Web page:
Syria: A Call To Arms

The moment has come and the United States has made the decision to aid Syrian rebels. Although many of us saw this move coming, it’s still a bit of a shock that we will once again be involved in another turbulent country in the Middle East.
While my own political opinions are null and void to anyone other than elected officials who pretend to care about my vested interest I do have to state that I do not buy into buying guns/supplying ammunition. Ever hear the phrase, “you cannot fight fire with fire?” Scientifically impossible.
If that phrase doesn’t do much for you maybe we should draw on the old cliche, “history repeats itself.”
Here it is folks, we’re trying to hand over weapons to people that may not know how to use them or may not have any defense strategy. More guns = more violence = more death.
What’s happening in Syria is very sad and disheartening. It’s never okay for any country to suffer civil war or feel as though it cannot rely on its government. But why can allied nations not draw on diplomacy before weaponry?

*the following is an editorial I wrote in the fall concerning the next move in Syria…

The United States should not become militarily involved in the current Syrian crisis.  If the U.S. were to counter the Arab revolutions in Syria with military action it could be considered impulsive and paranoid.  However, I do believe the U.S. should become diplomatically involved through the United Nations.  Although Syria is relatively small in comparison to its neighboring countries, its instability could lead to chaos in the Middle East which affects the world market.  Countries in the Middle East are valuable allies for oil and international relations.  Syria’s political ambiguity and religious animosity are common threads throughout the Middle East and are roots to uncontrollable organizations.  These issues are more difficult to end than to prevent.  While soldiers put civilians at risk and lead to warfare, strategic diplomacy can be the answer to preventing global unrest.

The U.S. normally takes a “responsibility to protect” but former U.S. Secretary of State, Madeline Albright, said she sides with respondents who do not want the U.S. to intervene.  “The reality is that there are always other channels” said Albright.  “It would be better to get a U.N. mandate for military action.” Military action would be voted upon and heard by other nations which would aid in the U.S. actually being able to set and achieve a goal if it became involved in the Syrian crisis.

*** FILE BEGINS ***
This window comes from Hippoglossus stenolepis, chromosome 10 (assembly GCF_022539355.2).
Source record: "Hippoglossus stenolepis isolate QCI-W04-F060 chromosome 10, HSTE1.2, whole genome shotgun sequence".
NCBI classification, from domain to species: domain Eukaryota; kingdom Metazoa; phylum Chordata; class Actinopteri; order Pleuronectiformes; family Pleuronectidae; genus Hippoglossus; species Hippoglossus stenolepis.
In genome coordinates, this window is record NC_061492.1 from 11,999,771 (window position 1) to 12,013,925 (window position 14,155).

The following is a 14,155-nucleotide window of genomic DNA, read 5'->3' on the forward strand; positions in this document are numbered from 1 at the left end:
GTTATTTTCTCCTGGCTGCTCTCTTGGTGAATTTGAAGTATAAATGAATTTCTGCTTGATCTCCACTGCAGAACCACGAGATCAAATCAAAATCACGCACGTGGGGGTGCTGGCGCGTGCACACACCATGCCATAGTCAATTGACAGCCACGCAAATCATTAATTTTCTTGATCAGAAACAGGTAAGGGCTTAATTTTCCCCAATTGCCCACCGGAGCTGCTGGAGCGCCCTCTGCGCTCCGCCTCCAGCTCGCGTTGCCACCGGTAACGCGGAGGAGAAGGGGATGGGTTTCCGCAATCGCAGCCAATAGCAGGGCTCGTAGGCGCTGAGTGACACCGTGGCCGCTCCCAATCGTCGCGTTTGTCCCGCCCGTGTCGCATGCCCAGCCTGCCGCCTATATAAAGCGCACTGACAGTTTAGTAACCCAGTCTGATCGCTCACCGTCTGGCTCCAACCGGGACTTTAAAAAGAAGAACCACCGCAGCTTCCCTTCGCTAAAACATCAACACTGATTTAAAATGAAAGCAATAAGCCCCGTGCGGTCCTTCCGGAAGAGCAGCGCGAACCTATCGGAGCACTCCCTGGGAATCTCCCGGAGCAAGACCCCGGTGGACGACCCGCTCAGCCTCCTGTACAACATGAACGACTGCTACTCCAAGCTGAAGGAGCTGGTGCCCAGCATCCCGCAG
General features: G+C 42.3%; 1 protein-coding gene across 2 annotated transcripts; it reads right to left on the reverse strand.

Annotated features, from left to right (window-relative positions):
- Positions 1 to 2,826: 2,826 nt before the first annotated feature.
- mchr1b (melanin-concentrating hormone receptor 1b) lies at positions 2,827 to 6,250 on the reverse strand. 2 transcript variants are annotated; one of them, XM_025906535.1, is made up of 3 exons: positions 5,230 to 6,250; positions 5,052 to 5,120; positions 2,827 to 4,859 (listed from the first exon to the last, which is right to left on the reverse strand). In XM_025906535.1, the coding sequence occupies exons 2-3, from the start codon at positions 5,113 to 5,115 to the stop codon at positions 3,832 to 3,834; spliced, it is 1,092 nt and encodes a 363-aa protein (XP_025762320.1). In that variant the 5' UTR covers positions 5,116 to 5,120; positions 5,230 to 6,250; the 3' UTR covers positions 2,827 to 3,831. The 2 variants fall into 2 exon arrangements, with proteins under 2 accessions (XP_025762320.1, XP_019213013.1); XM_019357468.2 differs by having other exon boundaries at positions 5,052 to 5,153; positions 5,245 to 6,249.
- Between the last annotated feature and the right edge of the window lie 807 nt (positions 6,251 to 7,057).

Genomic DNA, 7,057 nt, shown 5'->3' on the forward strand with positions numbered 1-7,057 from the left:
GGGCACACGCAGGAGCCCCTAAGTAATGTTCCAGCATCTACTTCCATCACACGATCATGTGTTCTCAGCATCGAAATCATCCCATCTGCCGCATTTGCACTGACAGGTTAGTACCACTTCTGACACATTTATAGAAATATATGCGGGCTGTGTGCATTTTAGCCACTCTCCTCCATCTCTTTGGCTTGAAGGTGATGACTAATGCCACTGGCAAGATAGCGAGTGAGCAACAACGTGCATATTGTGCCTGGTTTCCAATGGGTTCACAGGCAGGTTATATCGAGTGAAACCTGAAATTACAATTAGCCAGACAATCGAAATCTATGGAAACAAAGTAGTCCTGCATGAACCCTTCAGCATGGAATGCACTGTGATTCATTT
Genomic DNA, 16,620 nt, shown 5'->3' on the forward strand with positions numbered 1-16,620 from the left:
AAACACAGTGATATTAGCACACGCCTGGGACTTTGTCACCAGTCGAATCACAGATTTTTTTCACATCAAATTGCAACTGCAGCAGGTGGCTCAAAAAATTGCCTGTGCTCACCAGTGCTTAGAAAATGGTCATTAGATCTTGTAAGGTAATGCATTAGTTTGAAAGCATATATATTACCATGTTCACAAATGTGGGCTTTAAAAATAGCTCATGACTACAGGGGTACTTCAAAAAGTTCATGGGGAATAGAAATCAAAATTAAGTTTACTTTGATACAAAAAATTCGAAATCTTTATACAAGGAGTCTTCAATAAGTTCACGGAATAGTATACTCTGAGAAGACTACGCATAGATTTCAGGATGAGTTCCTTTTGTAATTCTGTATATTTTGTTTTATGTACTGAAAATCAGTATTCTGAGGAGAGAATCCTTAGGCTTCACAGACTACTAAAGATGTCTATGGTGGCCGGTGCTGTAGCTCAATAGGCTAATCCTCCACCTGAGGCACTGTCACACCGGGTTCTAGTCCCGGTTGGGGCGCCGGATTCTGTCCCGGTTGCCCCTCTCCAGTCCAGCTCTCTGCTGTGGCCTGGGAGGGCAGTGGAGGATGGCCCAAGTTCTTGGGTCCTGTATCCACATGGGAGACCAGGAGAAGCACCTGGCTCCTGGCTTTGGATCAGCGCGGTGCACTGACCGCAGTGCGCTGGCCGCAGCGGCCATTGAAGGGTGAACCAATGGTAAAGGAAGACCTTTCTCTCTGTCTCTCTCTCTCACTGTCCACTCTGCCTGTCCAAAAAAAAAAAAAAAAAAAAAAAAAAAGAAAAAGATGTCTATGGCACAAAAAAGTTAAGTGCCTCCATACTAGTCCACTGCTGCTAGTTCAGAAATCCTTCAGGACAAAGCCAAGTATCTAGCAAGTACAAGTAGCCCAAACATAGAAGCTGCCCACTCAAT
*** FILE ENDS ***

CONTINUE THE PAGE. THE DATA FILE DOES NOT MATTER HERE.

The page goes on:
Albright also brought up her faith in the “Doability Doctrine”, guidelines created by Albright and Clinton about flexible military power with ill-defined goals.  Albright and Clinton mastered the idea of vagueness in conflict in order to justify preventative actions.  The Doctrine is still applied to military involvement today, which explains why U.S. military is so globally spread out and international policy is so complex.  This concept is costly, overbearing, and hap-hazard.

Despite the guidelines set up for military involvement by the Doctrine when one country decides to act militarily it is creates “a mis-match between mission and force structure contributes to personnel problems that, if not curtailed, will make any military intervention hazardous” as stated by Naval scholar, John Byington.

America should take note of its previous experiences in the Middle East and think of alternatives to its erratic military actions.  The country “embarked on catastrophic wars in Afghanistan and Iraq” with similar reasoning to wanting to take on Syria, said Political writer, Patrick Steale.  He believes that the U.S. should have acted on persuading Israelis and Palestinians to negotiate in order to establish peace in the Arab world.

Instead of supplying nations with weaponry, the U.S. needs to spend more time on international diplomacy.  “There can be no military solution to the Syrian crisis”, said Steale, “the only way out of the current nightmare is a cease-fire and the formation of a national government to oversee a transition” said Steale.

Conversely, Senator John McCain, Arizona-R, would argue the U.S. has a “clear national security interest in stopping the killing and forcing Assad from power.”  He said, “It [Syria] is Iran’s main ally and a “state sponsor of terrorism that has developed weapons of mass destruction.”  McCain makes the case that the U.S. has a moral obligation to end the killing of thousands of civilians, but I don’t believe that more military is a way to counter the already brutal violence.  Involving more nations and inciting more violence only contributes to war based on cultural, religious, and political differences.

I agree with Albright, Steale, Byrings, and McCain on their common themes of teamwork and preventative action.  The U.S. should act, but not alone.  It should work with supporting nations in the Arab League, European Union, and U.N. but on the basis of creating stable governments that correspond to the culture of Syria.  This means not enforcing a democracy, but rather working with other nations on what may function best in the next generation of Syrians.

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